Erin Westgate is an assistant professor of psychology in the College of Liberal Arts and Sciences, where she studies boredom, interest and why some thoughts are more engaging than others. Much of her research has been on the conditions under which people enjoy or do not enjoy their own thoughts. She has extended that work to the larger question of why people become bored, developing a new model of boredom that explains what boredom is, why we experience it, and what happens when we do. As part of this, she is investigating our desire for a life full of interesting, perspective-changing experiences - or a “psychologically rich” life.
Areas of Expertise (6)
Media Appearances (3)
Boredom is a warning sign. Here’s what it’s telling you.
The Washington Post
In one famous experiment, people were asked to sit quietly for 15 minutes in a room with nothing but their own thoughts. They also had the option to hit a button and give themselves an electric shock. Getting physically shocked is unpleasant, but many people preferred it to the emotional discomfort of boredom. Out of 42 participants, nearly half opted to press the button at least once, even though they had experienced the shock earlier in the study and reported they would pay money to avoid experiencing it again.
In Defense of Daydreaming
The New York Times online
Whenever I have a few moments of down time — every weekday, for instance, when I’m waiting in the car pool pickup line for my children at camp — I grab my phone and check to see whether anything interesting has happened on Instagram. The thing is, I don’t particularly like Instagram. Social media usually makes me feel insecure, but somehow that is preferable to sitting alone with my thoughts. I’m certainly not the only person who would rather do something than engage in introspection.
Apparently, those who read literary fiction—but not other kinds—have a more “complex worldview.”
Yep, as the guy in your MFA already knows, turns out reading literary fiction is better for you than reading other kinds of fiction—especially if you grew up doing it. In a new paper published this week in the Personality and Social Psychology Bulletin, scholars Nicholas Buttrick, Erin C. Westgate, and Shigehiro Oishi find that reading literary fiction early in life “is associated with a more complex worldview in Americans”—defining a complex worldview as being characterized by “increased attributional complexity, increased psychological richness, decreased belief that contemporary inequalities are legitimate, and decreased belief that people...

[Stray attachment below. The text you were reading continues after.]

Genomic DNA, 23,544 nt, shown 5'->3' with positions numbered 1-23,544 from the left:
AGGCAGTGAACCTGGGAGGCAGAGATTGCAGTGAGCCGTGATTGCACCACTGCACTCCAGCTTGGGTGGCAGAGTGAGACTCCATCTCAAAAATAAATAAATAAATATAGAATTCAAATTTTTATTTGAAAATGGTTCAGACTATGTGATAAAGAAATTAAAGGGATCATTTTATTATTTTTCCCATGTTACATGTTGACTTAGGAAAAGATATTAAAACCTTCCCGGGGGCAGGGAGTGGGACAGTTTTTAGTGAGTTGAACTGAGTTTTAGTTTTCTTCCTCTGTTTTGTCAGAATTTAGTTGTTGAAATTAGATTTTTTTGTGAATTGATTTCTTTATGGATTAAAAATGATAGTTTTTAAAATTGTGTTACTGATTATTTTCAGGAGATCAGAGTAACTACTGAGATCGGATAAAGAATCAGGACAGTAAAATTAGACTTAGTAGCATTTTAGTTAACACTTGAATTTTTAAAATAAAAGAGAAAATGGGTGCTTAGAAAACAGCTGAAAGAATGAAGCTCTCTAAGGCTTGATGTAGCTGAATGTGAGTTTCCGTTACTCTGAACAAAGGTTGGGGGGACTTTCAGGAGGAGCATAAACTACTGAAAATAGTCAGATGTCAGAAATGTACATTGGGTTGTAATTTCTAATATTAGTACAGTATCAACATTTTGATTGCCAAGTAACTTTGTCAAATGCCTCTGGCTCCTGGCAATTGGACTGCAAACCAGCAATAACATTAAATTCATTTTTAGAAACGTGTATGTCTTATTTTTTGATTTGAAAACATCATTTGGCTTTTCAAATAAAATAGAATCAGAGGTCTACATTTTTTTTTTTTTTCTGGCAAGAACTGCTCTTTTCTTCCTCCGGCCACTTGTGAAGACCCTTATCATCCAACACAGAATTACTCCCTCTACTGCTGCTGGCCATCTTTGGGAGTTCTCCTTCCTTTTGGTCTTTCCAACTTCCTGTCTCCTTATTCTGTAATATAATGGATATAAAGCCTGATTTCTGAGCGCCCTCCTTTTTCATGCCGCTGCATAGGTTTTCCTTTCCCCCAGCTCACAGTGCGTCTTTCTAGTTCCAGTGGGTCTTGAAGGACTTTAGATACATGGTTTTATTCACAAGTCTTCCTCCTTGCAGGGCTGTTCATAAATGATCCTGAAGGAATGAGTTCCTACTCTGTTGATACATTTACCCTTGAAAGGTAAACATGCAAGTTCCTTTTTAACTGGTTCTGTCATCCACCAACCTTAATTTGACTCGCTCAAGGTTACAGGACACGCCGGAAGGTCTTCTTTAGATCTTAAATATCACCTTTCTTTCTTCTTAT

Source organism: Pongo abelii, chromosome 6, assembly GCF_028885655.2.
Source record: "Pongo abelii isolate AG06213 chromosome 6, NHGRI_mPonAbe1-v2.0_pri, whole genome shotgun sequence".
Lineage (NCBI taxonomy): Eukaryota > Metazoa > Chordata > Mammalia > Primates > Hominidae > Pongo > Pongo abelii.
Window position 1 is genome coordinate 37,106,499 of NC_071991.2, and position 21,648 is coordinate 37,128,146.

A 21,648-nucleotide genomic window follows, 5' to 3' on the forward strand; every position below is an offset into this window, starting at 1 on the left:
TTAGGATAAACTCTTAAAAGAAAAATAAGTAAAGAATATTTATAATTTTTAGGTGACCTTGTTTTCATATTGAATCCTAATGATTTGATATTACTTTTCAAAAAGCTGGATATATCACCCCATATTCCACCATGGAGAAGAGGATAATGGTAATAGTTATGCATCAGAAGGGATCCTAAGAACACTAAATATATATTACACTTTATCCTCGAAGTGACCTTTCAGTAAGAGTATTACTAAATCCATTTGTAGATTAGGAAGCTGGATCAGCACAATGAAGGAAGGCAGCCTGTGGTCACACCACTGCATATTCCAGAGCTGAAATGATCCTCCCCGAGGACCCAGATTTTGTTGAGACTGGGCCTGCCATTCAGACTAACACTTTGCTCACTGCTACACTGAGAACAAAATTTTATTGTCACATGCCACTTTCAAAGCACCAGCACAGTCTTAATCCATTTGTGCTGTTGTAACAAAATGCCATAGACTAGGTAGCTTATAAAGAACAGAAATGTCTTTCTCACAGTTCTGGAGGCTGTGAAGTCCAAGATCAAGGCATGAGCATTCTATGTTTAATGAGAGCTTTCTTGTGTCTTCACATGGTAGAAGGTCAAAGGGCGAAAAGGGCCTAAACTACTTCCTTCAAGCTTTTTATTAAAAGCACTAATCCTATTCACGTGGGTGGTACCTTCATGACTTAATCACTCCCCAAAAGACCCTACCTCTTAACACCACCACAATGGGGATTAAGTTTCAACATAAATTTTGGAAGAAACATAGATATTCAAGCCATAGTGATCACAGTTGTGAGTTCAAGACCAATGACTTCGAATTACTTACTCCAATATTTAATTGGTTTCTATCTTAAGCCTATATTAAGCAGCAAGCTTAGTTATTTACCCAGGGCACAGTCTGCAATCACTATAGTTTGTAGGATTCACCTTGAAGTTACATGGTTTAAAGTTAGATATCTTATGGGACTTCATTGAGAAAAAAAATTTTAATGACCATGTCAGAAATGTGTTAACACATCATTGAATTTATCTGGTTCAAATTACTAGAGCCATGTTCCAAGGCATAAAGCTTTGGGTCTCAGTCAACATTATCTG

I enjoy hurting my classmates: On the relation of boredom and sadism in schoolsJournal of School Psychology
Stefan Pfattheicher, et. al
Schools can be a place of both love and of cruelty. We examined one type of cruelty that occurs in the school context: sadism, harming others for pleasure. Primarily, we proposed and tested whether boredom plays a crucial role in the emergence of sadistic actions at school. In two well-powered studies (N = 1038; student age range = 10–18 years) using both self- and peer-reports of students' boredom levels and their sadistic tendencies, we first document that sadistic behavior occurs at school, although at...
What Underlies the Opposition to Trans-Inclusive Policies? The Role of Concerns About Male Violence Versus Attitudes Toward Trans PeoplePersonality and Social Psychology Bulletin
Thekla Morgenroth, et. al
Transgender women’s access to women-only spaces is controversial. Arguments against trans-inclusive policies often focus on cisgender women’s safety from male violence, despite little evidence to suggest that such policies put cisgender women at risk. Across seven studies using U.S. and U.K. participants (N = 3,864), we investigate whether concerns about male violence versus attitudes toward trans people are a better predictor of support for trans-inclusive policies and whether these factors align with...
A Psychologically Rich Life: Beyond Happiness and MeaningAmerican Psychology Association
Shigehiro Oishi and Erin Westgate
Psychological science has typically conceptualized a good life in terms of either hedonic or eudaimonic well-being. We propose that psychological richness is another, neglected aspect of what people consider a good life. Unlike happy or meaningful lives, psychologically rich lives are best characterized by a variety of interesting and perspective-changing experiences.